Battery Aging and Characterization of Nickel Metal Hydride and Lead-Acid Batteries
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Publisher:The Ohio State University
Series/Report no.:The Ohio State University. Department of Mechanical Engineering Honors Theses; 2007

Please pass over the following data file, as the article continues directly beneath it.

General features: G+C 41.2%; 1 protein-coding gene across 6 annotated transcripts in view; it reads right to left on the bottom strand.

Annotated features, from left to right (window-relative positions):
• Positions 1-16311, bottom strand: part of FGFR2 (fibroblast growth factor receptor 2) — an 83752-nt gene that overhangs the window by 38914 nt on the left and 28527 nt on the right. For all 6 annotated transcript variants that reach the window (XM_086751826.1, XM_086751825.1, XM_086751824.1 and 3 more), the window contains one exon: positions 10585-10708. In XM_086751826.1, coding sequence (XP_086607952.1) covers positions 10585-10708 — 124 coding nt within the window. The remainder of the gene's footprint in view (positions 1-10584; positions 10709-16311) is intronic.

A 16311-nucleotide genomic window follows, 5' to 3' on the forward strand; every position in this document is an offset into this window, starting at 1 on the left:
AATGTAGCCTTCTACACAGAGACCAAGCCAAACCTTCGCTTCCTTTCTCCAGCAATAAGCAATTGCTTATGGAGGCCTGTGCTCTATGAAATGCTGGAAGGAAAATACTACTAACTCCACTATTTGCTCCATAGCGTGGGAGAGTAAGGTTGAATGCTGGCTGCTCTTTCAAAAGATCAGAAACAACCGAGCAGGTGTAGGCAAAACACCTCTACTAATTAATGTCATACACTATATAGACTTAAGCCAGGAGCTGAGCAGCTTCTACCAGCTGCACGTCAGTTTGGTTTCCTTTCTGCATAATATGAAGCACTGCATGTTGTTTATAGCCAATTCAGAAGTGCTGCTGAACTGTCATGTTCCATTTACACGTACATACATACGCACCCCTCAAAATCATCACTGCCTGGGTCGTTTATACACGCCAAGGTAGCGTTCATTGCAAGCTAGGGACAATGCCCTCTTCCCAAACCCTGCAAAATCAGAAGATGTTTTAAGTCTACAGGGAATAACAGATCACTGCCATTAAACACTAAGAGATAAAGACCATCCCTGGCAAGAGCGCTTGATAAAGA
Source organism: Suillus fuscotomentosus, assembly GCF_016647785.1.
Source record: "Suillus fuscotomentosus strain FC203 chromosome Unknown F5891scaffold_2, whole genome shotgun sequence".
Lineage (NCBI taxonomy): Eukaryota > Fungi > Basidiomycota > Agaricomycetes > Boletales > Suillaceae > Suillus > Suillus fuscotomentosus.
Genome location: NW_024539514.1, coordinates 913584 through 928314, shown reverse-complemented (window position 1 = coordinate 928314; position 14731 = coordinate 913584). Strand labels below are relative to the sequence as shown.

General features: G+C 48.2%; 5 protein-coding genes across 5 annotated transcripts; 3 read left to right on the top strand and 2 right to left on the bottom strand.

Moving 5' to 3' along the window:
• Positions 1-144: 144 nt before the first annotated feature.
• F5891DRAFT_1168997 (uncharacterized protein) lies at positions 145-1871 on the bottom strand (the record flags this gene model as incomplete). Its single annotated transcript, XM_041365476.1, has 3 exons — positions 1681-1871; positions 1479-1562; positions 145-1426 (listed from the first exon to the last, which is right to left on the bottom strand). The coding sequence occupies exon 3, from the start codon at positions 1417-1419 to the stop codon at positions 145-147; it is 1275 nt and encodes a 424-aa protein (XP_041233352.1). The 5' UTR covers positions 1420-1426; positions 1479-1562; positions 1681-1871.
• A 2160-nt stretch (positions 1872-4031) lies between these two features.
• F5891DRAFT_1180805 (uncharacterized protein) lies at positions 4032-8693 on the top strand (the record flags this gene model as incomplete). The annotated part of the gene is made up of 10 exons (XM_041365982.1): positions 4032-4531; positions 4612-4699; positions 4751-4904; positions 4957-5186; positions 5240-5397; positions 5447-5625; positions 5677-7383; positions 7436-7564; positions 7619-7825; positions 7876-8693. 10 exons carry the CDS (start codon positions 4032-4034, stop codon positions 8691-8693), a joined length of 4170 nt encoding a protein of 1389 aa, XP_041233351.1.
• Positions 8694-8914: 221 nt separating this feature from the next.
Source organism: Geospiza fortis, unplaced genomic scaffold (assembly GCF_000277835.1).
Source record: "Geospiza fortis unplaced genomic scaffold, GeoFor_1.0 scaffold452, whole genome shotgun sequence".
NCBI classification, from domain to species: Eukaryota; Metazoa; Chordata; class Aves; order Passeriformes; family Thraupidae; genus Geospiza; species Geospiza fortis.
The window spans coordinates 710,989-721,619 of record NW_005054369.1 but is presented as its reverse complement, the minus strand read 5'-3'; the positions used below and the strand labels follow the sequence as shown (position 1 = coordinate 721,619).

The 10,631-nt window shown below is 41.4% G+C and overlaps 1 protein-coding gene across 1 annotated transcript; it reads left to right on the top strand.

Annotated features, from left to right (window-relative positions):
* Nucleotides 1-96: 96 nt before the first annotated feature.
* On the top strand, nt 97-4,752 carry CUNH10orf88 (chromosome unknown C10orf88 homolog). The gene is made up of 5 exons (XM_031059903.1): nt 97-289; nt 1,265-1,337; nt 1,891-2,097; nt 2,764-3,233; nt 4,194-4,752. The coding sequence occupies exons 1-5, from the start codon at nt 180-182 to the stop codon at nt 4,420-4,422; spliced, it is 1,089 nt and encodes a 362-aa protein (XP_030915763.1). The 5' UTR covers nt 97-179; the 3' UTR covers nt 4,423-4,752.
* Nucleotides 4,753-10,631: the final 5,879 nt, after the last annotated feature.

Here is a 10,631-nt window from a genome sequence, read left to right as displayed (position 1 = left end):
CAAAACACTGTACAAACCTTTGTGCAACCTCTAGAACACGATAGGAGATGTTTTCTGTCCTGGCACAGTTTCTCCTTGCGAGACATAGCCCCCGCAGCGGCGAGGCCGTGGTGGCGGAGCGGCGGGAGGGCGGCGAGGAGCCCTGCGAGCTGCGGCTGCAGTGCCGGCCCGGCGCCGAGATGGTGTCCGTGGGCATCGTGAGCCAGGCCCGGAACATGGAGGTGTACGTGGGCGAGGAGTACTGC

This thesis discusses the research done on battery aging characteristics for both Nickel Metal Hydride and Lead-Acid batteries. In an effort to relate real duty cycles of Hybrid Electric Vehicles and their effects on battery aging, a set of basis current profiles were created. The basis current waveforms can effectively make up any duty cycle a Hybrid Electric Vehicle encounters. These basis profiles can then be characterized for their effect on battery aging. Once their effect on aging is determined, a comprehensive aging model can be created in order to determine a battery’s age and predict its future aging. Lead-Acid batteries were studied for their two common failure modes: loss of capacity and loss of power. Developing different current profiles through which the battery will be aged is expected to provide insight into how real world activities affect the battery differently. These differences will help provide further insight into the development of a similar comprehensive aging model for Lead-Acid batteries. The effects of State of Charge (SOC) on internal battery resistance were examined and showed that as the SOC decreases, the battery resistance increases, which can be justly related to physical interactions inside the battery. EIS model fitting showed that a third order Randle Model was needed in order to fit to an open circuit battery’s frequency response spectrum. However, a Large Signal Response analysis showed that a second order model was sufficient to fit to the response. Regardless of the discrepancy, these models and parameters can be used to investigate and quantify aging. Additionally, these tests prove the battery parameters’ dependence on current level, which means that the battery is inherently a non-linear system. Engine cranking tests also showed the relationship between SOC and internal resistance, as well as the change in battery performance at different temperatures. Finally, the relationship between a Lead-Acid battery’s open circuit voltage and its SOC was investigated. The relationship proved to be nearly linear and a reasonable approximation for establishing a desired battery SOC for a given test. Advisor: Giorgio Rizzoni
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